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Q&A: CDC's Clinical Studies of Pre-Exposure Prophylaxis for HIV Prevention: Anticipated Results and Impact

January 26, 2009

When will the results of the trials be available?

Results of the trials will not be available until sufficient data have been collected and analyzed to determine whether the drugs are safe and effective. Trial results will not be available for one to three years. Independent panels of experts will monitor the trials closely so that the trials can be concluded as soon as definitive answers are available.

If PrEP does prove to be effective at preventing HIV infection in this trial, how will the drugs be made available to people who need or want it?

If the efficacy trials in Botswana and Thailand prove that one or both PrEP drugs are effective, participants in these trials and their communities will be the first to benefit. All trial participants will receive the appropriate drugs for at least one year after efficacy is proven while CDC works with the Botswana Drugs Regulatory Unit and/or the Thai Food and Drug Administration for approval of use by the health care systems in these countries. CDC is also prepared to provide technical assistance and support to its international partners in designing PrEP implementation plans in those countries where CDC-sponsored trials are being conducted. Additionally, CDC will assist WHO and UNAIDS in their efforts to develop international normative guidelines for implementing PrEP, if proven effective.

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In the U.S., CDC has begun to examine potential implementation strategies with a wide range of stakeholders. Experts are examining a number of critical issues including possible funding streams, risk assessment tools, and delivery of PrEP as part of a comprehensive prevention program. Additionally, CDC is conducting research to determine effective models for reaching the populations at greatest risk in the U.S.

If the drugs prove safe and effective in one population, will they work equally well in other populations?

CDC is conducting studies in different populations to help address this question. In general, HIV is more readily transmitted through injection drug use than through sexual exposure and more easily transmitted during rectal intercourse than during vaginal intercourse. However, the correlates of protection for various modes of transmission are not fully understood. It is therefore not known what level of antiretroviral drug activity at which sites (e.g., in the blood, the vaginal mucosa, or the rectal mucosa) will be needed to interrupt transmission. For these reasons, the efficacy of particular drugs in reducing HIV transmission in one population may not necessarily apply to other at-risk populations.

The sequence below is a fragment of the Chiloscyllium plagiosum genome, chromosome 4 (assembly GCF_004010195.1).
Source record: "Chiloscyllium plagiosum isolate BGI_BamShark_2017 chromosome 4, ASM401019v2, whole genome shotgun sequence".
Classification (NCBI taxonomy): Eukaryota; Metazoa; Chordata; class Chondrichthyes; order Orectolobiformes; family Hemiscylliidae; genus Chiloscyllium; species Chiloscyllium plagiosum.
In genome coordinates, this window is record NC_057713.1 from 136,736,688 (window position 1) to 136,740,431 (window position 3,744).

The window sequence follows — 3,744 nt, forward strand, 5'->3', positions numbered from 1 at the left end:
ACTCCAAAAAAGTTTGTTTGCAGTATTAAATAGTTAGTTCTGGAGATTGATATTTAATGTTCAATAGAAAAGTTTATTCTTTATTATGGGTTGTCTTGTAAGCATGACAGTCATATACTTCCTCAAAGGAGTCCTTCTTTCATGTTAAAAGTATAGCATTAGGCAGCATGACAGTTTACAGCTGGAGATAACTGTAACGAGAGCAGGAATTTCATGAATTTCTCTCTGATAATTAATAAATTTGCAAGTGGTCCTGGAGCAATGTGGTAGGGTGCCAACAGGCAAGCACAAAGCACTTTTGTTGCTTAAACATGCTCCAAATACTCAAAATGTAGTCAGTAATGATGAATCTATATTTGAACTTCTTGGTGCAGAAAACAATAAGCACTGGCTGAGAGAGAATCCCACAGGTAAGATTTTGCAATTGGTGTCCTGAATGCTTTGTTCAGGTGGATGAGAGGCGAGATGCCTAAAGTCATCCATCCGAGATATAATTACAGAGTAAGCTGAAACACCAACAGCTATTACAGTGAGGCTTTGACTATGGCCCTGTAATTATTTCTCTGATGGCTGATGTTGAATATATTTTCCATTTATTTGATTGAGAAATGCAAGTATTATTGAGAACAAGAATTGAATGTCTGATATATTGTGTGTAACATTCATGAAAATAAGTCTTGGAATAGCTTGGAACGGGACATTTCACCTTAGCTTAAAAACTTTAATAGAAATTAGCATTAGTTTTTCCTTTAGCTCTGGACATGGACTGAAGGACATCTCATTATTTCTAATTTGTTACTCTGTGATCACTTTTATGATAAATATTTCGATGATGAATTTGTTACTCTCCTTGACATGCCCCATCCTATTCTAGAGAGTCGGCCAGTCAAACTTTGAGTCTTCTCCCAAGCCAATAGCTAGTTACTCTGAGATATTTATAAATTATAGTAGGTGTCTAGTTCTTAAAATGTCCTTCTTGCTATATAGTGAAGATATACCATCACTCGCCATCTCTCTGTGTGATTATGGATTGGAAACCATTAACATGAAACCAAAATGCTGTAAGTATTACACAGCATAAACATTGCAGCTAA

If studies show that PrEP reduces the risk of HIV transmission, will people still have to practice other risk-reduction behaviors for HIV?

Yes. Regardless of the outcome, CDC will not recommend PrEP as a first-line defense against HIV infection. Abstinence and mutual monogamy with an HIV-negative partner will remain the only 100% effective ways to prevent infection. However, if effective, PrEP could provide an additional safety net to sexually active persons at risk, when combined with reduction in the number of sexual partners, HIV counseling and testing, consistent and correct condom use, and other prevention strategies.

It is also important to remember that taking PrEP drugs will not prevent acquisition of syphilis, gonorrhea, chlamydia, herpes, hepatitis, or other sexually transmitted diseases, many of which play a role in facilitating HIV transmission or speeding HIV disease progression.

Will support for these trials take away funding from behavioral interventions?

Absolutely not. As we move forward with our search for new prevention strategies, it will be critical to determine how the approaches that are proven effective can best be integrated into programs. Effective behavior-change programs have greatly reduced the rate of HIV infection in the United States and many other nations during the past 2 decades of the HIV epidemic. Because no strategy will be 100% effective in preventing HIV infection, their future impact will ultimately be determined by how effectively strategies are used in combination to provide the greatest protection to individuals at risk.

Are physicians in certain places already prescribing the drugs being studied for HIV prevention?

While one study suggested that some gay men were using PrEP despite the lack of evidence of effectiveness, subsequent CDC studies have found such “off-label” PrEP use among gay men to be rare or nonexistent. Individuals who take HIV medications before engaging in high-risk behavior to avoid infection are doing so in the absence of clinical data demonstrating that the drugs are safe and effective, and at potentially serious risk. This is especially true if the drugs are used instead of, rather than in addition to, existing prevention methods.

That is why CDC is conducting these important trials -- to contribute to the work of scientifically evaluating the safety and efficacy of PrEP among persons who are at risk. The trials will answer important questions about the impact of a daily pill on risk behavior and help us to determine how PrEP, if effective, can be used in combination with other proven strategies.



  
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This article was provided by U.S. Centers for Disease Control and Prevention. Visit the CDC's website to find out more about their activities, publications and services.
 
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